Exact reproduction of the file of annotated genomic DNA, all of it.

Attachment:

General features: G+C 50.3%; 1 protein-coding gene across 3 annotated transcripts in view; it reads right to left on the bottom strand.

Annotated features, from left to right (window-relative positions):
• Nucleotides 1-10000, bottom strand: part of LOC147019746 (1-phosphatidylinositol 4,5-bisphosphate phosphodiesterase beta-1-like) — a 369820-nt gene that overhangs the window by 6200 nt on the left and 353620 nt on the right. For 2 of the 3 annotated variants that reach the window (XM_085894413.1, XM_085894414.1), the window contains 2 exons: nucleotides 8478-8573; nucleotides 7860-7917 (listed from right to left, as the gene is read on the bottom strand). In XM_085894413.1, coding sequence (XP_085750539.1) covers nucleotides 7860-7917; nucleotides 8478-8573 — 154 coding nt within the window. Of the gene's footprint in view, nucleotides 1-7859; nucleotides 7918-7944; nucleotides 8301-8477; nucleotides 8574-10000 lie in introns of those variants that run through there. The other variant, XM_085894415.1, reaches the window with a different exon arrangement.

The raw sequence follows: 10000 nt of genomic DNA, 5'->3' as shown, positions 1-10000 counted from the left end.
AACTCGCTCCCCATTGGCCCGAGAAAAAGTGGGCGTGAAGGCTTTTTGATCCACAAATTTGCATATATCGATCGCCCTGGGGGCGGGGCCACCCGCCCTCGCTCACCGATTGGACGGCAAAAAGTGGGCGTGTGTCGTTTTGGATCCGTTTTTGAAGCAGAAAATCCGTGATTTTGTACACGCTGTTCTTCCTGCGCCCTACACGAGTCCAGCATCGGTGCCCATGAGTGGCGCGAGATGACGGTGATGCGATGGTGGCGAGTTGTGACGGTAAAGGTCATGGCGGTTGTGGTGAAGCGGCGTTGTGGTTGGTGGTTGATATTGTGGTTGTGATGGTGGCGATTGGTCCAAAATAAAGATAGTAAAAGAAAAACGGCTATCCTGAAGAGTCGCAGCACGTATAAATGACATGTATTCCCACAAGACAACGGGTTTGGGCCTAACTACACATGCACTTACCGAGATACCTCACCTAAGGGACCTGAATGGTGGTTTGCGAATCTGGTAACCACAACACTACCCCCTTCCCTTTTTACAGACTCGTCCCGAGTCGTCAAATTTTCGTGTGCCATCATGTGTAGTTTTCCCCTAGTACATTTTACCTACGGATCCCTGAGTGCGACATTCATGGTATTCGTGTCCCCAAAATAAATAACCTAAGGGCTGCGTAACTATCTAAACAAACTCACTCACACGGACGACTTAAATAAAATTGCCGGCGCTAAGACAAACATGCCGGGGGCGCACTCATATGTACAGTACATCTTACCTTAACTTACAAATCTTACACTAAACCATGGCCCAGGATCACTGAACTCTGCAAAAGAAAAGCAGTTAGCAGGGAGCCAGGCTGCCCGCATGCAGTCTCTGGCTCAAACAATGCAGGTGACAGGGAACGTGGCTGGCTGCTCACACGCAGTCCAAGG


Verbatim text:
General features: G+C 50.3%; 1 protein-coding gene across 3 annotated transcripts in view; it reads right to left on the bottom strand.

Annotated features, from left to right (window-relative positions):
• Nucleotides 1-10000, bottom strand: part of LOC147019746 (1-phosphatidylinositol 4,5-bisphosphate phosphodiesterase beta-1-like) — a 369820-nt gene that overhangs the window by 6200 nt on the left and 353620 nt on the right. For 2 of the 3 annotated variants that reach the window (XM_085894413.1, XM_085894414.1), the window contains 2 exons: nucleotides 8478-8573; nucleotides 7860-7917 (listed from right to left, as the gene is read on the bottom strand). In XM_085894413.1, coding sequence (XP_085750539.1) covers nucleotides 7860-7917; nucleotides 8478-8573 — 154 coding nt within the window. Of the gene's footprint in view, nucleotides 1-7859; nucleotides 7918-7944; nucleotides 8301-8477; nucleotides 8574-10000 lie in introns of those variants that run through there. The other variant, XM_085894415.1, reaches the window with a different exon arrangement.

The raw sequence follows: 10000 nt of genomic DNA, 5'->3' as shown, positions 1-10000 counted from the left end.
AACTCGCTCCCCATTGGCCCGAGAAAAAGTGGGCGTGAAGGCTTTTTGATCCACAAATTTGCATATATCGATCGCCCTGGGGGCGGGGCCACCCGCCCTCGCTCACCGATTGGACGGCAAAAAGTGGGCGTGTGTCGTTTTGGATCCGTTTTTGAAGCAGAAAATCCGTGATTTTGTACACGCTGTTCTTCCTGCGCCCTACACGAGTCCAGCATCGGTGCCCATGAGTGGCGCGAGATGACGGTGATGCGATGGTGGCGAGTTGTGACGGTAAAGGTCATGGCGGTTGTGGTGAAGCGGCGTTGTGGTTGGTGGTTGATATTGTGGTTGTGATGGTGGCGATTGGTCCAAAATAAAGATAGTAAAAGAAAAACGGCTATCCTGAAGAGTCGCAGCACGTATAAATGACATGTATTCCCACAAGACAACGGGTTTGGGCCTAACTACACATGCACTTACCGAGATACCTCACCTAAGGGACCTGAATGGTGGTTTGCGAATCTGGTAACCACAACACTACCCCCTTCCCTTTTTACAGACTCGTCCCGAGTCGTCAAATTTTCGTGTGCCATCATGTGTAGTTTTCCCCTAGTACATTTTACCTACGGATCCCTGAGTGCGACATTCATGGTATTCGTGTCCCCAAAATAAATAACCTAAGGGCTGCGTAACTATCTAAACAAACTCACTCACACGGACGACTTAAATAAAATTGCCGGCGCTAAGACAAACATGCCGGGGGCGCACTCATATGTACAGTACATCTTACCTTAACTTACAAATCTTACACTAAACCATGGCCCAGGATCACTGAACTCTGCAAAAGAAAAGCAGTTAGCAGGGAGCCAGGCTGCCCGCATGCAGTCTCTGGCTCAAACAATGCAGGTGACAGGGAACGTGGCTGGCTGCTCACACGCAGTCCAAGG